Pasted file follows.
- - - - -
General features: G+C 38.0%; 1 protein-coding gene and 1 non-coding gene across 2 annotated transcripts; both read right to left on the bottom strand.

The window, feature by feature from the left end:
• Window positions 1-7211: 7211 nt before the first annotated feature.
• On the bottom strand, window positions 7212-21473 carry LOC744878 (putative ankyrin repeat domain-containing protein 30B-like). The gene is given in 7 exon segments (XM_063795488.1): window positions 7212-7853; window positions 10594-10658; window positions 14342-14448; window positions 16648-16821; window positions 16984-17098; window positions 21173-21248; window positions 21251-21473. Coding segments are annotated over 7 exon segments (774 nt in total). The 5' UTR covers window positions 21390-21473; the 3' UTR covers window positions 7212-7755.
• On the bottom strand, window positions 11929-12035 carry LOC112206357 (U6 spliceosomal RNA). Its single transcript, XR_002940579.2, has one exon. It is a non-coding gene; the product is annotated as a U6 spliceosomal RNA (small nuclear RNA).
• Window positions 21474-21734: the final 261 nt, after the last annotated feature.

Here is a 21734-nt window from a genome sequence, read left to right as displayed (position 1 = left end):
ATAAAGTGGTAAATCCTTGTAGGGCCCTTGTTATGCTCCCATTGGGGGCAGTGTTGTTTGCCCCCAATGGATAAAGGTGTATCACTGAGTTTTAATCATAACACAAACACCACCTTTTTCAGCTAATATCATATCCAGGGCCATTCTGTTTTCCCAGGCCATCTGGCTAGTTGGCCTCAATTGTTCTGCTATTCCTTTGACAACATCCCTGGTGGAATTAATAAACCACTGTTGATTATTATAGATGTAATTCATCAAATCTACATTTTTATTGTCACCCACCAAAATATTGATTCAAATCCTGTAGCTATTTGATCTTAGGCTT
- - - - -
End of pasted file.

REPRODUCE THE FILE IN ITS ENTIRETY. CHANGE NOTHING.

General features: G+C 38.0%; 1 protein-coding gene and 1 non-coding gene across 2 annotated transcripts; both read right to left on the bottom strand.

The window, feature by feature from the left end:
• Window positions 1-7211: 7211 nt before the first annotated feature.
• On the bottom strand, window positions 7212-21473 carry LOC744878 (putative ankyrin repeat domain-containing protein 30B-like). The gene is given in 7 exon segments (XM_063795488.1): window positions 7212-7853; window positions 10594-10658; window positions 14342-14448; window positions 16648-16821; window positions 16984-17098; window positions 21173-21248; window positions 21251-21473. Coding segments are annotated over 7 exon segments (774 nt in total). The 5' UTR covers window positions 21390-21473; the 3' UTR covers window positions 7212-7755.
• On the bottom strand, window positions 11929-12035 carry LOC112206357 (U6 spliceosomal RNA). Its single transcript, XR_002940579.2, has one exon. It is a non-coding gene; the product is annotated as a U6 spliceosomal RNA (small nuclear RNA).
• Window positions 21474-21734: the final 261 nt, after the last annotated feature.

Here is a 21734-nt window from a genome sequence, read left to right as displayed (position 1 = left end):
ATAAAGTGGTAAATCCTTGTAGGGCCCTTGTTATGCTCCCATTGGGGGCAGTGTTGTTTGCCCCCAATGGATAAAGGTGTATCACTGAGTTTTAATCATAACACAAACACCACCTTTTTCAGCTAATATCATATCCAGGGCCATTCTGTTTTCCCAGGCCATCTGGCTAGTTGGCCTCAATTGTTCTGCTATTCCTTTGACAACATCCCTGGTGGAATTAATAAACCACTGTTGATTATTATAGATGTAATTCATCAAATCTACATTTTTATTGTCACCCACCAAAATATTGATTCAAATCCTGTAGCTATTTGATCTTAGGCTT